Who is responsible in a car accident may not be a clear-cut issue, particularly given the fact that an injured driver may be able to hold a person who wasn't even physically involved in the accident financially responsible. A Texas resident may wonder how this works and whether it will apply in an accident in which he or she has been involved.
Under the doctrine of vicarious liability, it may be possible for a person injured in a car accident to sue the owner of a vehicle involved in an accident even if that owner was not driving at the time. For example, if a vehicle owner lends his or her vehicle to someone the owner knows is an unsafe driver, such as someone who has a history of negligent driving, that vehicle owner could be legally liable under the theory of vicarious liability if the driver causes an accident. This theory, also known as negligent entrustment, is based on the idea that an owner acted negligently by entrusting an untrustworthy person with his or her vehicle.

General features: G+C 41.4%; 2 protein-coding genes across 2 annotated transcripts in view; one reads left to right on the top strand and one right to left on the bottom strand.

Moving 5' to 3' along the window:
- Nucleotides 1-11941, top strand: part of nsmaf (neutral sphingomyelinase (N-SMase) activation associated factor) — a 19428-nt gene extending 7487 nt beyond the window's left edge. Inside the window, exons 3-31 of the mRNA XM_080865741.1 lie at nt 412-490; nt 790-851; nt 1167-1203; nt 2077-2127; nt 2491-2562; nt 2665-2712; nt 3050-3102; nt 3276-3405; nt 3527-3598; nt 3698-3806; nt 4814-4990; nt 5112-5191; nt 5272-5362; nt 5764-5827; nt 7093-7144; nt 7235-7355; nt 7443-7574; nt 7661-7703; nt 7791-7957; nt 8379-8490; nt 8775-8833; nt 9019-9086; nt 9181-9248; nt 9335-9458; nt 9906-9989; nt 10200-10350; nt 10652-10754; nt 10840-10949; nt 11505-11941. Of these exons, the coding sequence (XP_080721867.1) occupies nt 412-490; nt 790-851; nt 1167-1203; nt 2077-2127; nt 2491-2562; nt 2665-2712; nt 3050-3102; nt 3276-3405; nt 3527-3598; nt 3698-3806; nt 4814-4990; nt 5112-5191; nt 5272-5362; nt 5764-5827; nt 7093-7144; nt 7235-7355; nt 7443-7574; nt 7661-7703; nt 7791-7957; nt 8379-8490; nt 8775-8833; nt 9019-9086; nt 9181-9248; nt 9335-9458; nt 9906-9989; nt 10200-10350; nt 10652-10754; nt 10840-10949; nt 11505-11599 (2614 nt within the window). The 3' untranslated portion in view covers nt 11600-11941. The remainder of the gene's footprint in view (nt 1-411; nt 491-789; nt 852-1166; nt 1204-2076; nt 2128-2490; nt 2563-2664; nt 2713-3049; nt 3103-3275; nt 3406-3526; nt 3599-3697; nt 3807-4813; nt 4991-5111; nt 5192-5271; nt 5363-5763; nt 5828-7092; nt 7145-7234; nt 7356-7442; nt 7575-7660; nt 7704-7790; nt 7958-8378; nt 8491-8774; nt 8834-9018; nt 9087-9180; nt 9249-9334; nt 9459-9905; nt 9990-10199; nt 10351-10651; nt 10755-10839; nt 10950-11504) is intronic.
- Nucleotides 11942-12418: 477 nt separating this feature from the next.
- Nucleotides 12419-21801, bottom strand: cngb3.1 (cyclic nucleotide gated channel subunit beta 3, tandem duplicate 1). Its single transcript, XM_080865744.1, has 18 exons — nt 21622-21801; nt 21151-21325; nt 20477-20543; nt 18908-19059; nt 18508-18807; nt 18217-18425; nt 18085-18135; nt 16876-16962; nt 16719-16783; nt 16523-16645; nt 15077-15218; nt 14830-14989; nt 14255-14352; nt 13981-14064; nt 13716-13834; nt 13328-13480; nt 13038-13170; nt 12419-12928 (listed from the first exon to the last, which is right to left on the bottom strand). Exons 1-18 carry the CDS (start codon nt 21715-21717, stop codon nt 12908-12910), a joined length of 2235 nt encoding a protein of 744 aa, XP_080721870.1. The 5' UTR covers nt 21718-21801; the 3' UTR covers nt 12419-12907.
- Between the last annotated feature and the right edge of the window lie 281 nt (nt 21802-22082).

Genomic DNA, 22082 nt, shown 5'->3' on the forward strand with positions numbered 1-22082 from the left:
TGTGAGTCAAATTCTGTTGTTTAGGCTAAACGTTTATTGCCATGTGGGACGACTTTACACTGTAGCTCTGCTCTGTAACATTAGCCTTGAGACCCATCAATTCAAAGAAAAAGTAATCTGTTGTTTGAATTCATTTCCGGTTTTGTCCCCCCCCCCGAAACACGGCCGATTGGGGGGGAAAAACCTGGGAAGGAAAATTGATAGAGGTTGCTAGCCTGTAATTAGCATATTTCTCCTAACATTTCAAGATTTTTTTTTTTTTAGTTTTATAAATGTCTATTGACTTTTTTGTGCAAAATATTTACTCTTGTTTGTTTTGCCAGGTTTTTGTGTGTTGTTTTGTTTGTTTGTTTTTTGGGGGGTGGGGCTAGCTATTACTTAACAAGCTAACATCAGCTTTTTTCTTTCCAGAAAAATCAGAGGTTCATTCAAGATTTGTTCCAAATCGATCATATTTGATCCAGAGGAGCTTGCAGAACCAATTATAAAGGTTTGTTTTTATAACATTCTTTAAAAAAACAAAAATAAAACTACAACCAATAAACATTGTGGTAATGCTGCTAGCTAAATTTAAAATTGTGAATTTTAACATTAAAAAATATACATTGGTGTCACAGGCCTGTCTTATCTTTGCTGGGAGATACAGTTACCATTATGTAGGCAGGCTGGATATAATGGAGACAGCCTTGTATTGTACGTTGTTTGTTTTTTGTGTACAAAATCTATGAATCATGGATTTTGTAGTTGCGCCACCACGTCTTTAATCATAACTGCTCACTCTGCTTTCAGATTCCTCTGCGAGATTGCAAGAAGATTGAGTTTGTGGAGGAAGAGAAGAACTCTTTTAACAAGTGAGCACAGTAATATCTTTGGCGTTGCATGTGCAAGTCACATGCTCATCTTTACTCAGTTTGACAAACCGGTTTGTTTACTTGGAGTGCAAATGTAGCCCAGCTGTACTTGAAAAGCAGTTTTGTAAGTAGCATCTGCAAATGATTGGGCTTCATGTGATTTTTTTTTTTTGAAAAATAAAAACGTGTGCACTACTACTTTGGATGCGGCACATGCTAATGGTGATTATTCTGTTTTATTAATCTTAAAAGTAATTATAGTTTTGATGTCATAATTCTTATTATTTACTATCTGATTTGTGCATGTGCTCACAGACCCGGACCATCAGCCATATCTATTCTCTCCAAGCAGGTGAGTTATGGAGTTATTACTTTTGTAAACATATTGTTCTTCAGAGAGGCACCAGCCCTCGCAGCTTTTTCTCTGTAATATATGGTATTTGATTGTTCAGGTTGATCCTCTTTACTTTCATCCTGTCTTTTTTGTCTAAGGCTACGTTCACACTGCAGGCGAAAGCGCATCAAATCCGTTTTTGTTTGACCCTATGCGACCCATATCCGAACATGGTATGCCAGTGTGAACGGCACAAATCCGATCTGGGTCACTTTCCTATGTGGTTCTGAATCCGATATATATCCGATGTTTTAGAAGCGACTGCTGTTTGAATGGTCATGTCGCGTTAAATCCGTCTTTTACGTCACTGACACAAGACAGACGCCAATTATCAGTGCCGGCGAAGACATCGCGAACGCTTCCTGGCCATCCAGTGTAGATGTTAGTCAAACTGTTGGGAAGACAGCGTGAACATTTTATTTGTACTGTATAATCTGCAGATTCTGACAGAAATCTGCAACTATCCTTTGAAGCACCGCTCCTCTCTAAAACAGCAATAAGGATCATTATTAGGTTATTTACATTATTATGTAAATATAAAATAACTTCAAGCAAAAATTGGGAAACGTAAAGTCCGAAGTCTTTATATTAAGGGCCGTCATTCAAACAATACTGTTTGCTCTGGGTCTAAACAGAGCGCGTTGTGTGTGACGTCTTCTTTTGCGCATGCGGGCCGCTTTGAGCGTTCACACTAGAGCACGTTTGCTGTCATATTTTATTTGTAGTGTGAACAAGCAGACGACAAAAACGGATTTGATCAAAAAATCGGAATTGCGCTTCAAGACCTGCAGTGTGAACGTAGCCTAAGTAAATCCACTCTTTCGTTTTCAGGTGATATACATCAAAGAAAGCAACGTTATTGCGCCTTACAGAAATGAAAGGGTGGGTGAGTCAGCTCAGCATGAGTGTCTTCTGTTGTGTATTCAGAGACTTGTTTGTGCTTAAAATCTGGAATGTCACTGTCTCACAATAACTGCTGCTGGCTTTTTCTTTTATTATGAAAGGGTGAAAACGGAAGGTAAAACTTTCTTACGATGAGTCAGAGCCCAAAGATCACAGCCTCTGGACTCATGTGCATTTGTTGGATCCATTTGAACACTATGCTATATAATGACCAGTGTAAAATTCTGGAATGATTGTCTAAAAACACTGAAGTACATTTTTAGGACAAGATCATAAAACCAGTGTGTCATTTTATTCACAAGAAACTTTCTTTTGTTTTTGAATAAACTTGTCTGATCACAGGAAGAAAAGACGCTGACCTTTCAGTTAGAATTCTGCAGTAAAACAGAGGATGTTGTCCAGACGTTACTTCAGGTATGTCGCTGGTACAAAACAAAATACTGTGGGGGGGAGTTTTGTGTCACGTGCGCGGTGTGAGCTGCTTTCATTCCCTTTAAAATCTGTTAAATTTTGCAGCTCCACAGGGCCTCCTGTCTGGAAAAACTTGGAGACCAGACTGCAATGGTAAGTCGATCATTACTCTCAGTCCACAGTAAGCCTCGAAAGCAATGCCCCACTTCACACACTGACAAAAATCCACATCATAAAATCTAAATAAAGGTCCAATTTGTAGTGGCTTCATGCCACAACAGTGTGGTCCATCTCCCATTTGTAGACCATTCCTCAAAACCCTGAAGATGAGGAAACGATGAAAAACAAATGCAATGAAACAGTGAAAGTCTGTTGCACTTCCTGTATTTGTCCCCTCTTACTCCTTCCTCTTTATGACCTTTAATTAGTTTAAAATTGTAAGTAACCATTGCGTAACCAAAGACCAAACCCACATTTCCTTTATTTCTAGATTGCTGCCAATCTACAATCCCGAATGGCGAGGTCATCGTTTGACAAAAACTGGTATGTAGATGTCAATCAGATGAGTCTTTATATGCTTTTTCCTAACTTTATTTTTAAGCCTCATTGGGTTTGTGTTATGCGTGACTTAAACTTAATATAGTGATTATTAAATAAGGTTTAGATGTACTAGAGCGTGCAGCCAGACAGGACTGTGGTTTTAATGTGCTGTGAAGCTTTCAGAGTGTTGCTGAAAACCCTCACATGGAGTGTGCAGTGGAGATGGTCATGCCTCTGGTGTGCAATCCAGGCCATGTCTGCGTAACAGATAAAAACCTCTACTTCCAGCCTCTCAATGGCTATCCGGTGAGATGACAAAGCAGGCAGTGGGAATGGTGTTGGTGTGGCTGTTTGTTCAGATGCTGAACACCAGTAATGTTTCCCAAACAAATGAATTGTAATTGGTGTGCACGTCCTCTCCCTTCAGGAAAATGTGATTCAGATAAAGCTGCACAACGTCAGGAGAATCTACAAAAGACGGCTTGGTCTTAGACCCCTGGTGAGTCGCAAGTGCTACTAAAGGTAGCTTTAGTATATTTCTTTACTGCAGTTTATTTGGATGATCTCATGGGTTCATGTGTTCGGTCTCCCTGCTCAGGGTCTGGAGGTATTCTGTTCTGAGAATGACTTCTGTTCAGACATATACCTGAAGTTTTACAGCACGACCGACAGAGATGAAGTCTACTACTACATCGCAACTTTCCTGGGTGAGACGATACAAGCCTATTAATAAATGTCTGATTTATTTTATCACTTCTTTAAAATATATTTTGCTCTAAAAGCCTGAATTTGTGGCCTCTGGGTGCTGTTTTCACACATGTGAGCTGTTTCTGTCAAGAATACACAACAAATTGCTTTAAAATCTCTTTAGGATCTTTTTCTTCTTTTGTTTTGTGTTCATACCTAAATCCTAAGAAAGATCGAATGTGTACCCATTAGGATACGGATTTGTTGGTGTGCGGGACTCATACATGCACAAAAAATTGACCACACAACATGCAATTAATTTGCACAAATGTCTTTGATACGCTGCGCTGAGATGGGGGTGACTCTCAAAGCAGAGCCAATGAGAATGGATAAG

Similarly, if an employee driving a company vehicle causes a car collision, the employer may be found to be liable if the employee was driving during the course of his or her employment. Whether the employee was driving during the scope of his or her employment, and therefore whether the employer can be held liable and financially responsible, will be dependent upon the facts of each particular case.
Legal damages that may be available following an auto accident may be greater than an injured person initially realizes. It may be beneficial to thoroughly investigate all parties involved in an accident before determining how to proceed.
Source: FindLaw, "Vicarious Liability and Negligent Entrustment," Accessed May 23, 2015